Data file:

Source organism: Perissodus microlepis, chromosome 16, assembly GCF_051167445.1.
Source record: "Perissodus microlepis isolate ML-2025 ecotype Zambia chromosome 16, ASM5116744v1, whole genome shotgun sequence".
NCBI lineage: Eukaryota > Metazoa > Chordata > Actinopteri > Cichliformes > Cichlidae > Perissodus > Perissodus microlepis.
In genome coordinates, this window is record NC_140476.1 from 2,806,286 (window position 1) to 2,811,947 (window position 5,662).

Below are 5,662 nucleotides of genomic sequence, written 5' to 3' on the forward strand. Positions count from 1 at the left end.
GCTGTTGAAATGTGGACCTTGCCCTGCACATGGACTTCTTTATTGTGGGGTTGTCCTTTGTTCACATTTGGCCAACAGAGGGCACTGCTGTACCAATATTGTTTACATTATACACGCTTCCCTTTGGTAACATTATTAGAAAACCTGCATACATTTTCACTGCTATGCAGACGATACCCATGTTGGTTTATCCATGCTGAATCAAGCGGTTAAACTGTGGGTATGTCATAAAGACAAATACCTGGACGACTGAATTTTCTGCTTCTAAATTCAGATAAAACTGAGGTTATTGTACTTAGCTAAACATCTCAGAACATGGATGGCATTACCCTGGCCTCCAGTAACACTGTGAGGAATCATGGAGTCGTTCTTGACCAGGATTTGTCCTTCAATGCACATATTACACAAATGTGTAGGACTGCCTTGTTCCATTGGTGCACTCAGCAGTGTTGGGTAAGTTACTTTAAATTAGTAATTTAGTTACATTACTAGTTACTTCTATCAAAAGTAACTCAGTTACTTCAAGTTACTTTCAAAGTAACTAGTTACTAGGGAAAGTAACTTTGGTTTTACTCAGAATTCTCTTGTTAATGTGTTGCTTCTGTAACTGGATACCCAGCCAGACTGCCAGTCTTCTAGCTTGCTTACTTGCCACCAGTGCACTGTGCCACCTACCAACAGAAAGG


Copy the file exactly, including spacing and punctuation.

Source organism: Perissodus microlepis, chromosome 16, assembly GCF_051167445.1.
Source record: "Perissodus microlepis isolate ML-2025 ecotype Zambia chromosome 16, ASM5116744v1, whole genome shotgun sequence".
NCBI lineage: Eukaryota > Metazoa > Chordata > Actinopteri > Cichliformes > Cichlidae > Perissodus > Perissodus microlepis.
In genome coordinates, this window is record NC_140476.1 from 2,806,286 (window position 1) to 2,811,947 (window position 5,662).

Below are 5,662 nucleotides of genomic sequence, written 5' to 3' on the forward strand. Positions count from 1 at the left end.
GCTGTTGAAATGTGGACCTTGCCCTGCACATGGACTTCTTTATTGTGGGGTTGTCCTTTGTTCACATTTGGCCAACAGAGGGCACTGCTGTACCAATATTGTTTACATTATACACGCTTCCCTTTGGTAACATTATTAGAAAACCTGCATACATTTTCACTGCTATGCAGACGATACCCATGTTGGTTTATCCATGCTGAATCAAGCGGTTAAACTGTGGGTATGTCATAAAGACAAATACCTGGACGACTGAATTTTCTGCTTCTAAATTCAGATAAAACTGAGGTTATTGTACTTAGCTAAACATCTCAGAACATGGATGGCATTACCCTGGCCTCCAGTAACACTGTGAGGAATCATGGAGTCGTTCTTGACCAGGATTTGTCCTTCAATGCACATATTACACAAATGTGTAGGACTGCCTTGTTCCATTGGTGCACTCAGCAGTGTTGGGTAAGTTACTTTAAATTAGTAATTTAGTTACATTACTAGTTACTTCTATCAAAAGTAACTCAGTTACTTCAAGTTACTTTCAAAGTAACTAGTTACTAGGGAAAGTAACTTTGGTTTTACTCAGAATTCTCTTGTTAATGTGTTGCTTCTGTAACTGGATACCCAGCCAGACTGCCAGTCTTCTAGCTTGCTTACTTGCCACCAGTGCACTGTGCCACCTACCAACAGAAAGG